Treadway-Toomey Galleries’ 20th Century Art & Design Auction Sets Record for Karl Schmidt Painting In a surprising twist, a Karl Schmidt triptych estimated at $6,000 to $8,000 stole the show when bidding escalated to achieve $120,000, a record price for this American painter’s work.
News-Antique.com - Nov 30,-0001 - Oak Park, Ill. – The catalog cover for the year-ending Treadway-Toomey Galleries’ 20th Century Art & Design Auction showcased what was believed to be the sale’s most valuable piece, an illustrious Tiffany Studios Memorial landscape window estimated at $90,000 to $120,000. And on Dec. 4 in Oak Park, Ill., the Tiffany masterpiece did realize $114,000. But it ranked second among top sellers. In a surprising twist, a Karl Schmidt triptych estimated at $6,000 to $8,000 stole the show when bidding escalated to achieve $120,000, a record price for this American painter’s work.
A dreamy landscape with billowing, saffron-toned clouds and splashes of aquamarine sky, Schmidt’s “Tall Trees of California” was implemented in oil on board in 1915. Hinged together in original frames, the three-panel painting was 30 inches wide by 14 inches high. A native of Worcester, Mass., who spent much of his life in California, Schmidt (1890-1962) was known for his landscape and marine paintings.
“Nothing is more riveting at an auction than runaway bidding on an unexpected piece,” Don Treadway, gallery owner, said. “And nothing is more subjective than the way someone views a work of art. Because art can evoke such a visceral reaction, it’s impossible to predict what will happen on any given day, which obviously is part of what makes auctions exciting.”
While it’s often said that beauty is in the eye of the beholder, Louis Comfort Tiffany had other ideas about the key to discerning beauty. According to "Louis Comfort Tiffany" author Jacob Baal-Teshuva, Tiffany declared, “It is all a matter of education, and we shall never have good art in our homes until the people learn to distinguish the beautiful from the ugly.”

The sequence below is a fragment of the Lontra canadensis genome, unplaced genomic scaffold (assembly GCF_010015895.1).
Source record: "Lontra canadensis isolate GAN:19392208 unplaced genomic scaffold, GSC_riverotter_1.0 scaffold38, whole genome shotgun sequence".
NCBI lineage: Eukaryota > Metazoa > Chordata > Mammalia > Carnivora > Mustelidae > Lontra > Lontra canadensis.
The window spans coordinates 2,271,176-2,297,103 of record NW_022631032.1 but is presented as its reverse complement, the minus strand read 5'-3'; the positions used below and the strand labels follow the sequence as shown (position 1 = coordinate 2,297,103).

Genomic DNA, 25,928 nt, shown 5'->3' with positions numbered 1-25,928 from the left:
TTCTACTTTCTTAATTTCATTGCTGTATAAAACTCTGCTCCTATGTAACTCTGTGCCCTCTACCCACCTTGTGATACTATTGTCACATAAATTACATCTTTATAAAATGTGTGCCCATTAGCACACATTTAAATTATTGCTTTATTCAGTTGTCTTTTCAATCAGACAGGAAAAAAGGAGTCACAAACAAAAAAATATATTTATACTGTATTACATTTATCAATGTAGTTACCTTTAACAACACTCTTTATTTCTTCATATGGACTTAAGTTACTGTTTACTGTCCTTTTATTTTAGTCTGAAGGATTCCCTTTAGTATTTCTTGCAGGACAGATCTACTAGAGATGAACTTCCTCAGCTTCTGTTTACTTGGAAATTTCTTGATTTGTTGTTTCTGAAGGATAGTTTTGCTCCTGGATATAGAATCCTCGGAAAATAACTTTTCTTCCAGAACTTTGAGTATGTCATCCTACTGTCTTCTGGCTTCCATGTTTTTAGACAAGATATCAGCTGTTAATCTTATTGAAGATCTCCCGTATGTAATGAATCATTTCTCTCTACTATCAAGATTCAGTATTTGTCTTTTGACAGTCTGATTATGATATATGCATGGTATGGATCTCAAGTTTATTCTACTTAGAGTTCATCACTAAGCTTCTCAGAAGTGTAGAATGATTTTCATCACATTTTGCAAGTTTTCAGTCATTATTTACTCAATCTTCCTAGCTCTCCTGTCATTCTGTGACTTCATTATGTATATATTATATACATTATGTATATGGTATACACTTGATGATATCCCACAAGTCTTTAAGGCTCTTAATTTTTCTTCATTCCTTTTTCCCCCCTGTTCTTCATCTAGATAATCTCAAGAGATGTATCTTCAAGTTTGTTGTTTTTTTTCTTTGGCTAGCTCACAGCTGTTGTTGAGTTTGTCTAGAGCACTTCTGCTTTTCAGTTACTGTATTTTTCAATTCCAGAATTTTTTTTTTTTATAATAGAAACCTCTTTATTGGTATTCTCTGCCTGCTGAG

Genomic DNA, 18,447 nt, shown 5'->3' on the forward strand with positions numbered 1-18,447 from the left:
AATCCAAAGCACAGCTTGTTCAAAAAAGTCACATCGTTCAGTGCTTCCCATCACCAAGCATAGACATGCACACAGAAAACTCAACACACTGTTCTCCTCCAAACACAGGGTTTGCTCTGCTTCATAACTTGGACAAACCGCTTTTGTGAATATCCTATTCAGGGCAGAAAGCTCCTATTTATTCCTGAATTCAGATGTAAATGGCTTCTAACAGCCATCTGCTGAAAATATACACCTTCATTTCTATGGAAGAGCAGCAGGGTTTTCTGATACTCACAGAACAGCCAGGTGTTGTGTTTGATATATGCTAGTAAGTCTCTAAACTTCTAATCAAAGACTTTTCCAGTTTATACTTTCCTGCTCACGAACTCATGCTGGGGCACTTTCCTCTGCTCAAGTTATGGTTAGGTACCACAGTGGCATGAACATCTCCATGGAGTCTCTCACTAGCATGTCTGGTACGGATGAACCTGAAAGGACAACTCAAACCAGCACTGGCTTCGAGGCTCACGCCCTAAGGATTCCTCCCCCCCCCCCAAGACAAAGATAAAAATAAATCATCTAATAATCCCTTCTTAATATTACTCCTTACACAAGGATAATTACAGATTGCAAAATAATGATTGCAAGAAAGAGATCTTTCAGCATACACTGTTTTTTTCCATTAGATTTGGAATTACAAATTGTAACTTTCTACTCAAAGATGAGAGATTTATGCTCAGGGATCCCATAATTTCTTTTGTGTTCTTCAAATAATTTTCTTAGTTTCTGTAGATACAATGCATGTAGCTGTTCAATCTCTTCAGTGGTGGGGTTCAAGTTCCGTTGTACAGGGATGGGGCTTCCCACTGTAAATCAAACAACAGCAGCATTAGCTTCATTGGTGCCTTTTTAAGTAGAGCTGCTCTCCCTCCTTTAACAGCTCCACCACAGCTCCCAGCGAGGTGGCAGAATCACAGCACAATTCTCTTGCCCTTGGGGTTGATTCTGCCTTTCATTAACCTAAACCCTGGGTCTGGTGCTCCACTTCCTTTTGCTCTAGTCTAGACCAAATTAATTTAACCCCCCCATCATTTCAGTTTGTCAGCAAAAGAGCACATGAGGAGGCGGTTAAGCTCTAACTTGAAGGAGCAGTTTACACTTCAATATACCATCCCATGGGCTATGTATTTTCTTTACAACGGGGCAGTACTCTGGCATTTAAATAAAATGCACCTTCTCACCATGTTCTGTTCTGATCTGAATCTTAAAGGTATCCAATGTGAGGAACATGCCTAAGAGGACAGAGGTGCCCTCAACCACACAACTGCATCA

Quite a few indisputably beautiful Tiffany creations fetched tremendous prices at this sale. The “River of Life” landscape window was far and away the most elaborate and stunning. The dusk scene depicted rolling hills against a peachy-pink sky with a swirling river of gold and pink winding along banks of violet-shaded cypress trees. The foreground accentuated a cluster of virtually velvet, purplish-black irises, white dogwood blossoms and an emerald pine tree. Completed at Tiffany Studios New York in 1918, the piece was composed of plated layers of leaded, mottled, fractured, drapery and etched glass in a profusion of jewel tones. Including its wood frame, the window measured 49.5 inches high by 38 inches wide.
A subdued landscape by noted tonalist painter Charles Warren Eaton (1857-1937) —a stark contrast to the colorful ones by Tiffany and Schmidt— brought the sale’s third best price of $96,000 (est. $30,000-$50,000). “The Last Gleam,” a circa 1911 oil on canvas, was a serene twilight scene with stately trees at water’s edge. Along the horizon line, a muted mauve and blue-gray sky was highlighted with delicate ribbons of gold from the setting sun’s slightest remaining rays. It was an exceptional example of this American artist’s work.
Once a part of the Delano Roosevelt Estate, a handsome Gustav Stickley table with a Grueby tile top fetched $54,000